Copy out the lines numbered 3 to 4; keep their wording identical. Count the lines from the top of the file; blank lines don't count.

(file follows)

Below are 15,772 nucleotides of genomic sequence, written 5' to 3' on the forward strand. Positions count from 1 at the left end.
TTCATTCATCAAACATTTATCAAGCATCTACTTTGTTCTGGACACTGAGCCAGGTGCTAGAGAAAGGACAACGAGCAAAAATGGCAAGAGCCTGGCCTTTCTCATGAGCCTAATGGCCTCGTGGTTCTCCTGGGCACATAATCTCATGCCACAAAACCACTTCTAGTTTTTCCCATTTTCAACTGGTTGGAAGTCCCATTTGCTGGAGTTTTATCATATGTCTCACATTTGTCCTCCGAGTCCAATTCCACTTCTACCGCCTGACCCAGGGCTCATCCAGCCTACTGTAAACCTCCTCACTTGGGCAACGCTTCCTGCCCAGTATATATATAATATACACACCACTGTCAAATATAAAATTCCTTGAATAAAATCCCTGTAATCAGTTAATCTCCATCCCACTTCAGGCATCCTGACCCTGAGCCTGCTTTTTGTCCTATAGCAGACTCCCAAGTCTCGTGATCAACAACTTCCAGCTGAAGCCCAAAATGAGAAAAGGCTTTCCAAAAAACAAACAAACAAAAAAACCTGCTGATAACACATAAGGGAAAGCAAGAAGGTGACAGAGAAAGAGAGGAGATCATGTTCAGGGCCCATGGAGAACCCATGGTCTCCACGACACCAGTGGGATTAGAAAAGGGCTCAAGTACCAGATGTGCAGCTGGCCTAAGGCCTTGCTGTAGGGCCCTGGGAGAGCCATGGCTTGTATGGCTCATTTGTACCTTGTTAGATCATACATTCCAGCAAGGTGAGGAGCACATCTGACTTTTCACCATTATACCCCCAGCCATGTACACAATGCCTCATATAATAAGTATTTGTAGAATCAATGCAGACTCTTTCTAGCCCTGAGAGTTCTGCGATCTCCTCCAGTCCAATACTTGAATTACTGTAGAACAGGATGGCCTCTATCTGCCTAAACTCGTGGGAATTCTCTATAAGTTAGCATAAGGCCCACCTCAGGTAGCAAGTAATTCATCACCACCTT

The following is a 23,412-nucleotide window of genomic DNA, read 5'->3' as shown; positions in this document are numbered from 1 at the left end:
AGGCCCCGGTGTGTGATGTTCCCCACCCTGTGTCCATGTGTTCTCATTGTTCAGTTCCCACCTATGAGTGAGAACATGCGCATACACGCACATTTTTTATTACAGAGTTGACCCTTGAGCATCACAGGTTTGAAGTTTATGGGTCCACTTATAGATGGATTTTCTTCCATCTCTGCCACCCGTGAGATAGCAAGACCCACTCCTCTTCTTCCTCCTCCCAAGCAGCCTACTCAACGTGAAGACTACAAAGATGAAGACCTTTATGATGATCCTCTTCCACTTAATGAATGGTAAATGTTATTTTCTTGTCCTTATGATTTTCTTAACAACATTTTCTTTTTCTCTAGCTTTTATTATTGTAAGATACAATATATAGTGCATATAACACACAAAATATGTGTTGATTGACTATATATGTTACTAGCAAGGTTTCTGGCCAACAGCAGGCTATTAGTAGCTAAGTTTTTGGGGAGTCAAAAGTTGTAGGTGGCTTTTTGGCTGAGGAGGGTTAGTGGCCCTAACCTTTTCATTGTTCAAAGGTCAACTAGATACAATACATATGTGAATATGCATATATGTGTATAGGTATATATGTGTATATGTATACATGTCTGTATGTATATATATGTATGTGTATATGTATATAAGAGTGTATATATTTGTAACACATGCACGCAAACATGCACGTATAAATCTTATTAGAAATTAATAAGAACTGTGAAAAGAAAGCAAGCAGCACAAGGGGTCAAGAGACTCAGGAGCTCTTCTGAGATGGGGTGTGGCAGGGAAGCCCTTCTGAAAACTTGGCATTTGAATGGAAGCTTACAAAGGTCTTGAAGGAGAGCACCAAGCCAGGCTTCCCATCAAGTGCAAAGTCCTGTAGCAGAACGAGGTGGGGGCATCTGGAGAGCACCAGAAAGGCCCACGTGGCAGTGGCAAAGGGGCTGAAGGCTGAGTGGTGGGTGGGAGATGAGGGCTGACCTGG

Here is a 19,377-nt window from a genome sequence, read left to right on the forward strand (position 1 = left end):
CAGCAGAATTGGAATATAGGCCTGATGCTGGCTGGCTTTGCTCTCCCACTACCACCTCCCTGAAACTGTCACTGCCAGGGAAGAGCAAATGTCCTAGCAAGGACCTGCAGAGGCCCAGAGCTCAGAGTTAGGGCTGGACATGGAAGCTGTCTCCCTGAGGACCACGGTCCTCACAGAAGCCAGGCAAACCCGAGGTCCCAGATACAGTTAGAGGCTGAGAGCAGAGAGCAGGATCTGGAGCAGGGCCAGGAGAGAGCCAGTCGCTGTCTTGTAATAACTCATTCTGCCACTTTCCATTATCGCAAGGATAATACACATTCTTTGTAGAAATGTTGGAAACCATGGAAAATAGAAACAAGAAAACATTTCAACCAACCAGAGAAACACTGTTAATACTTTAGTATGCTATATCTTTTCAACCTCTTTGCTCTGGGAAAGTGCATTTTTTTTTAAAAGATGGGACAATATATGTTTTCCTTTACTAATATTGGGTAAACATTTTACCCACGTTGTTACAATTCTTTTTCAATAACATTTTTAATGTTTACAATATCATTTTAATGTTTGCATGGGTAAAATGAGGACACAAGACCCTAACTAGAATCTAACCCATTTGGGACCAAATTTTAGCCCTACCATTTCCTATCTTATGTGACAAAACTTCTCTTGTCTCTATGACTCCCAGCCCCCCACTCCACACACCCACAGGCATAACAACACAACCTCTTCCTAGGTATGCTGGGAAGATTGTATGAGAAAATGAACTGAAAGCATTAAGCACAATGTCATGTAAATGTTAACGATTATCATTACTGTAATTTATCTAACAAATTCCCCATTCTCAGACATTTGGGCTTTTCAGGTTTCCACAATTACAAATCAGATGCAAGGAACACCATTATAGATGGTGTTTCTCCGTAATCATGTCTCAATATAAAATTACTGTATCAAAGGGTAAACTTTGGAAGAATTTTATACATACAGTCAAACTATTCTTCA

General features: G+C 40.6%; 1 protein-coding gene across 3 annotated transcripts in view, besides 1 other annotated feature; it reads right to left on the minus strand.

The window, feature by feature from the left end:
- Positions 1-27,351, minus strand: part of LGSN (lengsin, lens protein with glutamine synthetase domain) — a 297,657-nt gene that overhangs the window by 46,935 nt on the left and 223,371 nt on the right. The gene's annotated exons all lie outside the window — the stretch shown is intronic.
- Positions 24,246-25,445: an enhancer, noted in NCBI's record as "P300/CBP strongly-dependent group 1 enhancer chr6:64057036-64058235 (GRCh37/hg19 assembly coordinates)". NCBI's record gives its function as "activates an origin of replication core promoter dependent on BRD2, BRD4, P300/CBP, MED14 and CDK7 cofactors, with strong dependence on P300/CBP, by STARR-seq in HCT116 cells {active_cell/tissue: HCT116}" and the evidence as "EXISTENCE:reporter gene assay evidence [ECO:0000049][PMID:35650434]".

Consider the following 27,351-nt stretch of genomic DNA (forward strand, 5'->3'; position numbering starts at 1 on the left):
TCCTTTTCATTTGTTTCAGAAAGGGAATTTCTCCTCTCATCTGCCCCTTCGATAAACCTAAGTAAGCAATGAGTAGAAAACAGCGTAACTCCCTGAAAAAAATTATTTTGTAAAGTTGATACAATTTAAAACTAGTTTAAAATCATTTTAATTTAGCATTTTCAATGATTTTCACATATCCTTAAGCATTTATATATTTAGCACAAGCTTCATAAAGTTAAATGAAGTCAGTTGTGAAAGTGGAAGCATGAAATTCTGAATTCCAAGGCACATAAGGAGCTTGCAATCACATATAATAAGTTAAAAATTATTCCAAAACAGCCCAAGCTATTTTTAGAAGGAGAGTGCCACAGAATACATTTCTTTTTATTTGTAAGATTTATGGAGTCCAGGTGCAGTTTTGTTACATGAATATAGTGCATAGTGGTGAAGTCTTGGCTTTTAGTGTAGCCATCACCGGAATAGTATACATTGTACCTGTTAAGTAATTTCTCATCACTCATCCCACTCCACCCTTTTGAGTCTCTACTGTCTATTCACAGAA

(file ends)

The following is a 23,412-nucleotide window of genomic DNA, read 5'->3' as shown; positions in this document are numbered from 1 at the left end:
AGGCCCCGGTGTGTGATGTTCCCCACCCTGTGTCCATGTGTTCTCATTGTTCAGTTCCCACCTATGAGTGAGAACATGCGCATACACGCACATTTTTTATTACAGAGTTGACCCTTGAGCATCACAGGTTTGAAGTTTATGGGTCCACTTATAGATGGATTTTCTTCCATCTCTGCCACCCGTGAGATAGCAAGACCCACTCCTCTTCTTCCTCCTCCCAAGCAGCCTACTCAACGTGAAGACTACAAAGATGAAGACCTTTATGATGATCCTCTTCCACTTAATGAATGGTAAATGTTATTTTCTTGTCCTTATGATTTTCTTAACAACATTTTCTTTTTCTCTAGCTTTTATTATTGTAAGATACAATATATAGTGCATATAACACACAAAATATGTGTTGATTGACTATATATGTTACTAGCAAGGTTTCTGGCCAACAGCAGGCTATTAGTAGCTAAGTTTTTGGGGAGTCAAAAGTTGTAGGTGGCTTTTTGGCTGAGGAGGGTTAGTGGCCCTAACCTTTTCATTGTTCAAAGGTCAACTAGATACAATACATATGTGAATATGCATATATGTGTATAGGTATATATGTGTATATGTATACATGTCTGTATGTATATATATGTATGTGTATATGTATATAAGAGTGTATATATTTGTAACACATGCACGCAAACATGCACGTATAAATCTTATTAGAAATTAATAAGAACTGTGAAAAGAAAGCAAGCAGCACAAGGGGTCAAGAGACTCAGGAGCTCTTCTGAGATGGGGTGTGGCAGGGAAGCCCTTCTGAAAACTTGGCATTTGAATGGAAGCTTACAAAGGTCTTGAAGGAGAGCACCAAGCCAGGCTTCCCATCAAGTGCAAAGTCCTGTAGCAGAACGAGGTGGGGGCATCTGGAGAGCACCAGAAAGGCCCACGTGGCAGTGGCAAAGGGGCTGAAGGCTGAGTGGTGGGTGGGAGATGAGGGCTGACCTGG